How is Vicodin prescribed?

Vicodin is prescribed in three strengths as an opiate medication used to help manage pain. More on Vicodin dosage, cost, and prescriptions here.

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Vicodin is an opiate agonist drug that is available in the U.S. only as a prescription medicine. You cannot get Vicodin over-the-counter but must see a doctor for medical reasons related to pain or injury in order to obtain Vicodin. This is because the main ingredient in Vicodin is hydrocodone, which can be addictive.   More on how Vicodin is prescribed, its costs and typical dosage here. We invite your questions about Vicodin prescriptions at the end.

What do doctors prescribe Vicodin for?

Vicodin narcotic analgesic is prescribed in inpatient and outpatient settings by medical doctors (MDs) in family practice or who specialize in pain management. Vicodin is a prescription drug used to manage mild to moderate pain. For pain relief, how long Vicodin lasts is about 4-6 hours.    The main ingredient in Vicodin (hydrocodone) works by altering the way that pain is perceived in the brain. However, Vicodin can also cause feelings of euphoria, which often causes it to be abused.

Vicodin prescription dosage

There are three strengths of Vicodin available by prescription. The lowest contains 5 mg hydrocodone and 500 mg acetaminophen. The next is 7.5 mg hydrocodone and 750 mg acetaminophen. The strongest Vicodin formula is 10 mg hydrocodone and 660 mg acetaminophen. Generally, Vicodin is taken every 6 hours as needed.

Vicodin prescription cost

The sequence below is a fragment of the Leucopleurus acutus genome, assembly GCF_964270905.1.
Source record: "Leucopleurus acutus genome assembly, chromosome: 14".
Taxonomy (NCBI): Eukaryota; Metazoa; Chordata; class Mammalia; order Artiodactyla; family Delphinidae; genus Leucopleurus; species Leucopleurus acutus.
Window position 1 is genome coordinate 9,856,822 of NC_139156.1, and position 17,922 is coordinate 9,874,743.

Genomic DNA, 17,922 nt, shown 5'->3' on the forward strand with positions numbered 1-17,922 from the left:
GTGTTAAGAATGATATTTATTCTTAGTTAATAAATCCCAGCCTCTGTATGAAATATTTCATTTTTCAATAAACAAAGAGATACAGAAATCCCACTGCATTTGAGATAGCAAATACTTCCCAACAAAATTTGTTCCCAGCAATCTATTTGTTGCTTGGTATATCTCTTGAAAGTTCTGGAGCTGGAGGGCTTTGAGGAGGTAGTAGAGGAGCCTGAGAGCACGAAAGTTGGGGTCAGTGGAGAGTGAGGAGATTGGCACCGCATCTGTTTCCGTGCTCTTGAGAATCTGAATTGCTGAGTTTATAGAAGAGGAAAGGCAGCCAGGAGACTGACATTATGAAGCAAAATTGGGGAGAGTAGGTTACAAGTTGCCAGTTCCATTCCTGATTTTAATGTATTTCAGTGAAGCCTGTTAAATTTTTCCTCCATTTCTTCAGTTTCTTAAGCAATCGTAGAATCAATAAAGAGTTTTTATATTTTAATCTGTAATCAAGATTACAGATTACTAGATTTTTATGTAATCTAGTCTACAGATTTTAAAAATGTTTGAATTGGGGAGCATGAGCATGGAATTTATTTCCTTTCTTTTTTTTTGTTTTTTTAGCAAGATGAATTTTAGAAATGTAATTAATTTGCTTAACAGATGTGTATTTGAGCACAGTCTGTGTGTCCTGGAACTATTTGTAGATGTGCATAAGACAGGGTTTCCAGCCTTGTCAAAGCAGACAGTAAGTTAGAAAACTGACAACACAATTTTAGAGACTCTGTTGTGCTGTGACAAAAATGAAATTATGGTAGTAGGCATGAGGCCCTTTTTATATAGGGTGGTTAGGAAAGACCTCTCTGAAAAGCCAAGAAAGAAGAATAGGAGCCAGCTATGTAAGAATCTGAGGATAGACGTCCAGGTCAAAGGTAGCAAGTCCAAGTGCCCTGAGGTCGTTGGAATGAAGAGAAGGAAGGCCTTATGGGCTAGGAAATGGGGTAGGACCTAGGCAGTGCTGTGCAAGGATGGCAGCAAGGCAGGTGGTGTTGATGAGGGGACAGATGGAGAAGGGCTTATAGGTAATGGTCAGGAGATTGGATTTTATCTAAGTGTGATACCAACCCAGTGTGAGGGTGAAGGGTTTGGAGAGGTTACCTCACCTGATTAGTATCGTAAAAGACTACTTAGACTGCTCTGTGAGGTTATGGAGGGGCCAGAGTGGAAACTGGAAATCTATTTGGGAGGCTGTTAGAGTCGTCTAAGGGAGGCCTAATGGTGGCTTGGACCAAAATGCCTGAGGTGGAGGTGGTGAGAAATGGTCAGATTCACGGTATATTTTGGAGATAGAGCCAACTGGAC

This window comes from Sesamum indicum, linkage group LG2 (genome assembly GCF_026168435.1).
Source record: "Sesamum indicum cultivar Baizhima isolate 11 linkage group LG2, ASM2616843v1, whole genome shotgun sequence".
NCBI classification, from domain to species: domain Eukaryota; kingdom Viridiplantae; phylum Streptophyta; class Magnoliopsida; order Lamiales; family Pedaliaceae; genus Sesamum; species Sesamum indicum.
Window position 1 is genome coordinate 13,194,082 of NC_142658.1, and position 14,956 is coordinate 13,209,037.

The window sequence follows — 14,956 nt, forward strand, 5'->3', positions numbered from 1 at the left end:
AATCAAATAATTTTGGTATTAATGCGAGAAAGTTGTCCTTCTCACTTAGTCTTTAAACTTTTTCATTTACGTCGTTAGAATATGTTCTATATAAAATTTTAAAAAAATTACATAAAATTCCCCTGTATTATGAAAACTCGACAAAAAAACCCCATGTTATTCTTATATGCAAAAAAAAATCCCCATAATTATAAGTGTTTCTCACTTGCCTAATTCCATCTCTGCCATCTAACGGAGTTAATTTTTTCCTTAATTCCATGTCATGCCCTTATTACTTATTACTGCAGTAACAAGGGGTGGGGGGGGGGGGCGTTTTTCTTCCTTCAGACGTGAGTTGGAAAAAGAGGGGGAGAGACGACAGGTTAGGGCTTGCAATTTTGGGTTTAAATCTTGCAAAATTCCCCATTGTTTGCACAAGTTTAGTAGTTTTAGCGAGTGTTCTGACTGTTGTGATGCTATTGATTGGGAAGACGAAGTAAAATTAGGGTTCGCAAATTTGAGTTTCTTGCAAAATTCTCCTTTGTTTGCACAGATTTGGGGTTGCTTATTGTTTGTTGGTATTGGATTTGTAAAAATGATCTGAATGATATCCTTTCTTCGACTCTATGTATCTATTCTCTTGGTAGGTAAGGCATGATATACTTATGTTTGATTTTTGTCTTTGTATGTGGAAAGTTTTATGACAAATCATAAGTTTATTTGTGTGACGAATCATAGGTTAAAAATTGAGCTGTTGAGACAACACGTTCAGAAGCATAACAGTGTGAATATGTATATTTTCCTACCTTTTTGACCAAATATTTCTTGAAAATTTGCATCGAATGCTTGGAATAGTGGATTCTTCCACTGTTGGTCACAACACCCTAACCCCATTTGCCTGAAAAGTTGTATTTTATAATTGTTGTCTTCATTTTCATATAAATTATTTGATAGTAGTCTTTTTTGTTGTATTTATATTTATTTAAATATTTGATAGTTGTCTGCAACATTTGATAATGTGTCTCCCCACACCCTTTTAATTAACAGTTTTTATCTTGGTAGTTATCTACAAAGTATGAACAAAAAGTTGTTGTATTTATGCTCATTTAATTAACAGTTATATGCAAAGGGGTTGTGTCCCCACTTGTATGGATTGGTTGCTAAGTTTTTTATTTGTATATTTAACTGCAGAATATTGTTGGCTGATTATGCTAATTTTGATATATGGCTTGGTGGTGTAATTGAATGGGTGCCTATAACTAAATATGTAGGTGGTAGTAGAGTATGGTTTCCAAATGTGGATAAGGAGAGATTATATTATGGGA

As with any prescription drug, the cost of Vicodin will depend on your insurance. On the other hand, the generic version of Vicodin is very inexpensive, ranging around $15-20. The name brand Vicodin doesn’t cost much more.

Can you get Vicodin over the counter?

No. Vicodin is available by prescription only. Why? Because hydrocodone makes addictive Vicodin. So Vicodin is only prescribed to people experiencing pain which can’t be helped by over-the-counter medication and whose doctors can monitor use and identify potential abuse.

Signs of Vicodin prescription drug abuse

If you use Vicodin to help manage pain, you might develop a tolerance and dependence on the medication, and be unable to stop taking it abruptly, which is not always a sign of addiction. In fact, if you are taking Vicodin as prescribed, you probably don’t have to worry about drug addiction.

To better understand if you are addicted to Vicodin or not, an addiction to Vicodin results in a psychological compulsion to seek out the drug, even when it has negative effects on the addict’s personal or professional life. When Vicodin is used non-medically to get high, this type of use is a hallmark characteristic of addiction. Someone who abuses Vicodin regularly can become addicted to the narcotic quite easily, particularly if they have a prior history of drug or alcohol abuse.

Vicodin prescription questions

Do you still have questions about Vicodin prescriptions? Please leave them here. We are happy to help answer your questions personally and promptly. If we do not know the answer to your particular question, we will help refer you to someone who does.

Reference Sources:DEA: Hydrocodone
Medline Plus: Hydrocodone
ToxNet: Hydrocodone
About the author
Lee Weber is a published author, medical writer, and woman in long-term recovery from addiction. Her latest book, The Definitive Guide to Addiction Interventions is set to reach university bookstores in early 2019.